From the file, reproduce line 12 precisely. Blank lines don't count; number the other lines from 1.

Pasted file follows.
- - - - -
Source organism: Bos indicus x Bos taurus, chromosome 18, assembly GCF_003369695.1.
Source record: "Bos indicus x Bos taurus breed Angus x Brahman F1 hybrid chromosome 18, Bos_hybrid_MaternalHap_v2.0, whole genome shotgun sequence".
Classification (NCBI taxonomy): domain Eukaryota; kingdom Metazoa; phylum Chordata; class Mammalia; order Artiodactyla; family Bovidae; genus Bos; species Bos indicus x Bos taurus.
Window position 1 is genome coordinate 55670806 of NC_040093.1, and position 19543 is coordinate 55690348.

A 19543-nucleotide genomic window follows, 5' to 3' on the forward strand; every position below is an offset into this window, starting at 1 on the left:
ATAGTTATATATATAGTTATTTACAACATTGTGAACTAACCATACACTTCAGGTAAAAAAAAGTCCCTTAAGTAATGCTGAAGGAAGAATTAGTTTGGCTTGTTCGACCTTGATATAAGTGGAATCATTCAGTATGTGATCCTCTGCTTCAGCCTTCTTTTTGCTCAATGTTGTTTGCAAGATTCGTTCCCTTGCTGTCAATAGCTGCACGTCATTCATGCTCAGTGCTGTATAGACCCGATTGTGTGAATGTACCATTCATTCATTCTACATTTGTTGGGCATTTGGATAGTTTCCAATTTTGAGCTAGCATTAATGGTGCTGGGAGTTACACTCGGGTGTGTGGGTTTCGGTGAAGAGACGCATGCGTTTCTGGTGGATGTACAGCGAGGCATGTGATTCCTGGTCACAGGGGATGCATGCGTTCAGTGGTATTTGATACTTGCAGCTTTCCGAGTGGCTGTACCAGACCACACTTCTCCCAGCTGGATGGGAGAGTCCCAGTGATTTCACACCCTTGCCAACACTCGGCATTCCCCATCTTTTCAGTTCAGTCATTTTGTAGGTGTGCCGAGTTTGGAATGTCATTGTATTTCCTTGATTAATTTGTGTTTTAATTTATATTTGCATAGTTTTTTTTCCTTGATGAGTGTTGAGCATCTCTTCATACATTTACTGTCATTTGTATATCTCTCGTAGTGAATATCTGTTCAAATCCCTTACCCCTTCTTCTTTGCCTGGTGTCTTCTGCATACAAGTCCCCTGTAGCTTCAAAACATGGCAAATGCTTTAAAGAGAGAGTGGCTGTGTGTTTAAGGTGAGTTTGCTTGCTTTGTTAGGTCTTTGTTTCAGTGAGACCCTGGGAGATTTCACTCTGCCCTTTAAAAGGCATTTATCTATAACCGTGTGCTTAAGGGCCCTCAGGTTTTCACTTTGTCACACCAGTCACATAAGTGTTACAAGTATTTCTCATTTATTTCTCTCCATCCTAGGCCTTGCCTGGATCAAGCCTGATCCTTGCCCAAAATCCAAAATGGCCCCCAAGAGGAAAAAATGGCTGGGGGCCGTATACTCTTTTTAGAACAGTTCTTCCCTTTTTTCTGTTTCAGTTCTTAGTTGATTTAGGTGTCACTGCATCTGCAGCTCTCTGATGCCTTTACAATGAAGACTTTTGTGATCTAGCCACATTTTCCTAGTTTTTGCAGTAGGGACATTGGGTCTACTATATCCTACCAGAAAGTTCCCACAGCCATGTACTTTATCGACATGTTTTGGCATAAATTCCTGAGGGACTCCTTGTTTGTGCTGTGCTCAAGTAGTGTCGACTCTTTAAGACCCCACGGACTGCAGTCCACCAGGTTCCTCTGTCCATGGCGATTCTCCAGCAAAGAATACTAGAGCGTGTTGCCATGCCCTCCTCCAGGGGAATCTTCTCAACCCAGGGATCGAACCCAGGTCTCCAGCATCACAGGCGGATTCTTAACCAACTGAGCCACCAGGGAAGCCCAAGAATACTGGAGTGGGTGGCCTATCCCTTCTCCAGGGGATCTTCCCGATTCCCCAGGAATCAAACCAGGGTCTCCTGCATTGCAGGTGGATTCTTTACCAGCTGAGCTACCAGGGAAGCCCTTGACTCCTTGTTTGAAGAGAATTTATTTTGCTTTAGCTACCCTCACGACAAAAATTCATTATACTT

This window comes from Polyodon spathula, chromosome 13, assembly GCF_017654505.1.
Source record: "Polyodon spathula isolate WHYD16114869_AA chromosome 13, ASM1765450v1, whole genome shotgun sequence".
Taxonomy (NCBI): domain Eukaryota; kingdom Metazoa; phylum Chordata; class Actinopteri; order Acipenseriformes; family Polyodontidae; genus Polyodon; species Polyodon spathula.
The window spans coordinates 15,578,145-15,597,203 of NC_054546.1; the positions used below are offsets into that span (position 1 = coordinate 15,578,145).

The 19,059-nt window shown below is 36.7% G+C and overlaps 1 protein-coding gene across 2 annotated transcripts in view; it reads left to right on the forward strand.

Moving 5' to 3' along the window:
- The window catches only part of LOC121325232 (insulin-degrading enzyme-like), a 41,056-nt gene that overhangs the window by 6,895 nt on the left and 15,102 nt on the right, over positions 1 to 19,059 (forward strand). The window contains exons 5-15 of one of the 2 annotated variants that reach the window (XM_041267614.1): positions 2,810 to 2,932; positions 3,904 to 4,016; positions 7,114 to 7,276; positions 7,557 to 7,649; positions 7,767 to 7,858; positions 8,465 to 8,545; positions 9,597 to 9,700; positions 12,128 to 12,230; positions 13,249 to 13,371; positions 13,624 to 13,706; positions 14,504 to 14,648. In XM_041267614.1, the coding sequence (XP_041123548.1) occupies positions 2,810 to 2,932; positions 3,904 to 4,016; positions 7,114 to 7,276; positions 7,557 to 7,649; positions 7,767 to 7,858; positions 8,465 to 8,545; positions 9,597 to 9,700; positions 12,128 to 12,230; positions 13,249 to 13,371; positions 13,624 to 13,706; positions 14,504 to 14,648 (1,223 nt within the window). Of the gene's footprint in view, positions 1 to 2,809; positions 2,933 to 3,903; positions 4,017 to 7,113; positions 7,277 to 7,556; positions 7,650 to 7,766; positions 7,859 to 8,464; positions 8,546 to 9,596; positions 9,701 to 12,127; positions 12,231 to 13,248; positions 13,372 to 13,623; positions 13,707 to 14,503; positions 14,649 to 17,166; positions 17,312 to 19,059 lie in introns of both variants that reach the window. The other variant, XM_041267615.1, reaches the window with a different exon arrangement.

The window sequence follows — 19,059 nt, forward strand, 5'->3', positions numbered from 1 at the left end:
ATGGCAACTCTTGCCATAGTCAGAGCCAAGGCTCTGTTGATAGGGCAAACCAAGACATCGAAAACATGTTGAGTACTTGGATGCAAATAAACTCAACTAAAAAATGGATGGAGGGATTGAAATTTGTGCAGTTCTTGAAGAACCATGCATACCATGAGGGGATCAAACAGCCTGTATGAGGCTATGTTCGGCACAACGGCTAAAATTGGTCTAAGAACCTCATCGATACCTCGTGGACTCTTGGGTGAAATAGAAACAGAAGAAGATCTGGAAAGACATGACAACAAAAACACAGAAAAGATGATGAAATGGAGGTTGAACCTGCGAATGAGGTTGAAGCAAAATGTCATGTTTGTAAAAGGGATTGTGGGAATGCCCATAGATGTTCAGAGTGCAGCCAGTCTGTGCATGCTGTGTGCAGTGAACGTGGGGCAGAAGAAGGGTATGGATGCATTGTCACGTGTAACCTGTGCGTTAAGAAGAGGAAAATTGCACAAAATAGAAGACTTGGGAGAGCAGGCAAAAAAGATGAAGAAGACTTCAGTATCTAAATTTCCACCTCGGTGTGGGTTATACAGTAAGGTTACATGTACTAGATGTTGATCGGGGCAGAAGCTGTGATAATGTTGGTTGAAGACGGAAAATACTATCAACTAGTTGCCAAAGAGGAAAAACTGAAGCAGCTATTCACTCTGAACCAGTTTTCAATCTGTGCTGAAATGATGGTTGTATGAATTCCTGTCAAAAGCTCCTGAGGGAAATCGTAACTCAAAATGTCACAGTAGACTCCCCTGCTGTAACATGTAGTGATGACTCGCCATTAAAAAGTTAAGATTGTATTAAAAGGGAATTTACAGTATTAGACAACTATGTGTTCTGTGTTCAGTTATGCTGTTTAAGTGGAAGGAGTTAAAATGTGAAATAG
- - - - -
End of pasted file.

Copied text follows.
Moving 5' to 3' along the window: